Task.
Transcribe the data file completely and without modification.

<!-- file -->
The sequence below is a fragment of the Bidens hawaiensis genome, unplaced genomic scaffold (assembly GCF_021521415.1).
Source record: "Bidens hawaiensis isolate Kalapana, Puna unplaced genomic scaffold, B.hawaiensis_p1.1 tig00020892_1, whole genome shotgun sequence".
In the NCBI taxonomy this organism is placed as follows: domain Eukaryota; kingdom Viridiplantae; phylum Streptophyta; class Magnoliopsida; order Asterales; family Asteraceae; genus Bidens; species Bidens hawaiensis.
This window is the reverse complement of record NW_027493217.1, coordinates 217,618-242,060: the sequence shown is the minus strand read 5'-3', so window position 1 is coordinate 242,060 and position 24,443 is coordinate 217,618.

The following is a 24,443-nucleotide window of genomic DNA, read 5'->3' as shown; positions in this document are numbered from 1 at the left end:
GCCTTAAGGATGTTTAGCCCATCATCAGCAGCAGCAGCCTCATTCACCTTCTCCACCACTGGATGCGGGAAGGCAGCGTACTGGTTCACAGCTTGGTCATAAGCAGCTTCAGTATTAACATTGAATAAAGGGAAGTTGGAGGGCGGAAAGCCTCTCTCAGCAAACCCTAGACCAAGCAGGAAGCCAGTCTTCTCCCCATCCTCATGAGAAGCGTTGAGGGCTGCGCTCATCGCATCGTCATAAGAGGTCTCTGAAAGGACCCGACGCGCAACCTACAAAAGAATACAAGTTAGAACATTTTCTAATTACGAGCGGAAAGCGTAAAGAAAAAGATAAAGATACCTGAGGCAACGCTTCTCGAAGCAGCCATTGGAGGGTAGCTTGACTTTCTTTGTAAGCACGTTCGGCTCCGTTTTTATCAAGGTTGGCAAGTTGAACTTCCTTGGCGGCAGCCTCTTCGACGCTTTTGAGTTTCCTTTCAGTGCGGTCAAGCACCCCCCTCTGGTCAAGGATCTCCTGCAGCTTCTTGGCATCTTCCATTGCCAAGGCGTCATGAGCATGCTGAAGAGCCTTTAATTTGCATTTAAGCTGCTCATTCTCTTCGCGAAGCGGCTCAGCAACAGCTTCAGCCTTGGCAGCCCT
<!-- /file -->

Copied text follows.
The sequence below is a fragment of the Bidens hawaiensis genome, unplaced genomic scaffold (assembly GCF_021521415.1).
Source record: "Bidens hawaiensis isolate Kalapana, Puna unplaced genomic scaffold, B.hawaiensis_p1.1 tig00020892_1, whole genome shotgun sequence".
In the NCBI taxonomy this organism is placed as follows: domain Eukaryota; kingdom Viridiplantae; phylum Streptophyta; class Magnoliopsida; order Asterales; family Asteraceae; genus Bidens; species Bidens hawaiensis.
This window is the reverse complement of record NW_027493217.1, coordinates 217,618-242,060: the sequence shown is the minus strand read 5'-3', so window position 1 is coordinate 242,060 and position 24,443 is coordinate 217,618.

The following is a 24,443-nucleotide window of genomic DNA, read 5'->3' as shown; positions in this document are numbered from 1 at the left end:
GCCTTAAGGATGTTTAGCCCATCATCAGCAGCAGCAGCCTCATTCACCTTCTCCACCACTGGATGCGGGAAGGCAGCGTACTGGTTCACAGCTTGGTCATAAGCAGCTTCAGTATTAACATTGAATAAAGGGAAGTTGGAGGGCGGAAAGCCTCTCTCAGCAAACCCTAGACCAAGCAGGAAGCCAGTCTTCTCCCCATCCTCATGAGAAGCGTTGAGGGCTGCGCTCATCGCATCGTCATAAGAGGTCTCTGAAAGGACCCGACGCGCAACCTACAAAAGAATACAAGTTAGAACATTTTCTAATTACGAGCGGAAAGCGTAAAGAAAAAGATAAAGATACCTGAGGCAACGCTTCTCGAAGCAGCCATTGGAGGGTAGCTTGACTTTCTTTGTAAGCACGTTCGGCTCCGTTTTTATCAAGGTTGGCAAGTTGAACTTCCTTGGCGGCAGCCTCTTCGACGCTTTTGAGTTTCCTTTCAGTGCGGTCAAGCACCCCCCTCTGGTCAAGGATCTCCTGCAGCTTCTTGGCATCTTCCATTGCCAAGGCGTCATGAGCATGCTGAAGAGCCTTTAATTTGCATTTAAGCTGCTCATTCTCTTCGCGAAGCGGCTCAGCAACAGCTTCAGCCTTGGCAGCCCT